Do You Have What It Takes to Innovate?

edisonofficeRecently, I read the Harvard Business Review’s 10 Must Reads on Innovation. Although my initial intention was to take a look at the latest articles on innovation, I came across this package of articles that said: “To innovate profitably, you need more than just creativity (emphasis added). Do you have what it takes? If you read nothing else on inspiring and executing innovation, read these 10 articles…” So, I did.

At first, the phrase “you need more than creativity” bothered me. After scrutinizing all the articles, I concluded that, in this context, creativity means new and novel ideas that spark innovation. Clearly, great product ideas are not enough for successful innovation. As I’ve mentioned in prior blogs, personal creativity is a prerequisite for innovation and the impetus for transforming ideas to value. Innovation occurs at the intersection of personal creativity and organizational discipline, and creativity is needed on the discipline side as well.

Ideas come from People; the ideas are analyzed and transformed through Processes into valuable Products/Technology, in an Environment where both ongoing operations and innovation occur, and produce value by Business Results that keep the company viable or make it great. The organizational system includes these five domains: People, Products/Technology, Processes, Environment, and Business Results. Personal creativity and disciplined integration of these five domains determine the success of a company. Creativity in the Product/Technology domain is not enough; it is needed in all five domains.

Books and articles tend to focus on Product innovation to drive Business Results. What is clear in this set of innovation articles is the importance of creativity in the People, Environment, and Business Results domains as well.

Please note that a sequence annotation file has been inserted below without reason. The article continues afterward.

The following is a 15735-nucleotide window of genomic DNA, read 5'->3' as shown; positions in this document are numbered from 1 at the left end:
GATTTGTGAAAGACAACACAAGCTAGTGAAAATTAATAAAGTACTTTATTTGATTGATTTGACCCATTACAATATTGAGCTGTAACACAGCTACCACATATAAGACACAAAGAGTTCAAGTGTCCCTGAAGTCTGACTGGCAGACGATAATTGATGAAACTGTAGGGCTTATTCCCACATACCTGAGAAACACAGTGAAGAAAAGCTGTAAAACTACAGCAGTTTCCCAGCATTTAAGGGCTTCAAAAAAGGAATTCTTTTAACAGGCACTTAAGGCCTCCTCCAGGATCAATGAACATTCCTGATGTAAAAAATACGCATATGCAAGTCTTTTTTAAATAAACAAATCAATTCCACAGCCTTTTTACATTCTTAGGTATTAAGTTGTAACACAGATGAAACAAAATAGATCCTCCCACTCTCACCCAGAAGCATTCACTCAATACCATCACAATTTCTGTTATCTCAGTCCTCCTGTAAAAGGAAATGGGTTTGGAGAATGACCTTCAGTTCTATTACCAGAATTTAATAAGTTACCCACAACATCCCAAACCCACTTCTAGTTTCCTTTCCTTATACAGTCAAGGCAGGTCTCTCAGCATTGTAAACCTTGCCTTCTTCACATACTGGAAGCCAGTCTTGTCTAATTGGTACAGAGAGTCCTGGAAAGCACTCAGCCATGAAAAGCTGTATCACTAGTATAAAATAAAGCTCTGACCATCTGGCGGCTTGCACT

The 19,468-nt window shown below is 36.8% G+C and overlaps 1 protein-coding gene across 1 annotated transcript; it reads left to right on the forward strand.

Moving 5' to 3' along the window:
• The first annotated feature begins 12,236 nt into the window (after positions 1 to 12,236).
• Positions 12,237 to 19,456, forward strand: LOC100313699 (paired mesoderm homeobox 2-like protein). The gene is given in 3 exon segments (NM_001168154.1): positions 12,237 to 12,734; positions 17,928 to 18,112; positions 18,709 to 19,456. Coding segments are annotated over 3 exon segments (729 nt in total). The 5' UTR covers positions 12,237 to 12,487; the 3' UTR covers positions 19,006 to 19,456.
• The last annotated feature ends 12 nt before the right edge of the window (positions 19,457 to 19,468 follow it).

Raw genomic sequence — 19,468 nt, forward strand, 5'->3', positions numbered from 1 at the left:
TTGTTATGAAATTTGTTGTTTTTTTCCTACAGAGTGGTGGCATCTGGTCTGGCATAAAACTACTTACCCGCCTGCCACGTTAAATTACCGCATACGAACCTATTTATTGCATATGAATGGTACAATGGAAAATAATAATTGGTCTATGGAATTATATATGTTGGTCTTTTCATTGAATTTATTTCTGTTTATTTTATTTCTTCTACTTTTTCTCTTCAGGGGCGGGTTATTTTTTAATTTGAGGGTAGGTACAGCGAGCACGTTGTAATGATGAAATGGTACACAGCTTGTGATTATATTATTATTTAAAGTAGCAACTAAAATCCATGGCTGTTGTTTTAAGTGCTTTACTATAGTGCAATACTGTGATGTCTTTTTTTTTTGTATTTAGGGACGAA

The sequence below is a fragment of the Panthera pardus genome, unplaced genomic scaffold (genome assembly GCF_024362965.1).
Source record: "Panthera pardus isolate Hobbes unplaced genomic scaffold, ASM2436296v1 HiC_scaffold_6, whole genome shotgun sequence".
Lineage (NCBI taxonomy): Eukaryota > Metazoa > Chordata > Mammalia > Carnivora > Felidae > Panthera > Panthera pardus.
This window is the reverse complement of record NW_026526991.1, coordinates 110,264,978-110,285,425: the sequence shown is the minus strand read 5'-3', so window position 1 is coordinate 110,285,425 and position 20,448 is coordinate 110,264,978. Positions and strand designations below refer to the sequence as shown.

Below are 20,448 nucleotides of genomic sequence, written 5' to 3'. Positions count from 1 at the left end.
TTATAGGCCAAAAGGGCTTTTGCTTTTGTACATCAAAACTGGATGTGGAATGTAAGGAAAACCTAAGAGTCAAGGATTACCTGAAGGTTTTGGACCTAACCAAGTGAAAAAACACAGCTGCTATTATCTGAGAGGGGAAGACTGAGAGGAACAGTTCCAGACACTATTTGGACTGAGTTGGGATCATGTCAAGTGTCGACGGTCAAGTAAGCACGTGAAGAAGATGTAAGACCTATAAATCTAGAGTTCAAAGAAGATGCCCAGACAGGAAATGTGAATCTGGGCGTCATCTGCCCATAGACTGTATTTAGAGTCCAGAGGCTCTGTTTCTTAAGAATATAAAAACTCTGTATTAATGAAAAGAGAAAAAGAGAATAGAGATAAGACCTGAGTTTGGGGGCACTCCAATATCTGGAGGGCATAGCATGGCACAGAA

I scrutinized each of the ten articles and extracted directly from them 166 key points that are relevant to successful innovation. Then I organized the 166 key points into the five organizational domains. Innovation touches every domain, listed in order of the number of key points identified. Clearly, the big leverage is in the People and Process domains.

65 (39%) People domain
46 (28%) Process domain
20 (12%) Environment domain
20 (12%) Products/Technology domain
15 (9%) Business Results domain

The ten articles were written between 2002 and 2014 by authors affiliated with prestigious university business schools, some independent consultants, and one CEO. There were anecdotes about twenty-seven industries and sixty companies in nine countries. The content is very comprehensive and useful, even more so when organized into the five organizational domains! Below are some topics discussed in each domain.

People topics addressed in the ten Harvard Business Review (HBR) articles:
Sources of innovation; what effective innovators do; personality of innovators; importance of perceptions; role of the brain; where talents lie; requirements for successful innovation; mistakes people continually make despite what is known about successful innovation; the impact of feelings and emotions; problems with performance plans; leadership mistakes; problem of limited participation; trust; communication; relationship building.

Products/Technology topics addressed in the ten HBR articles: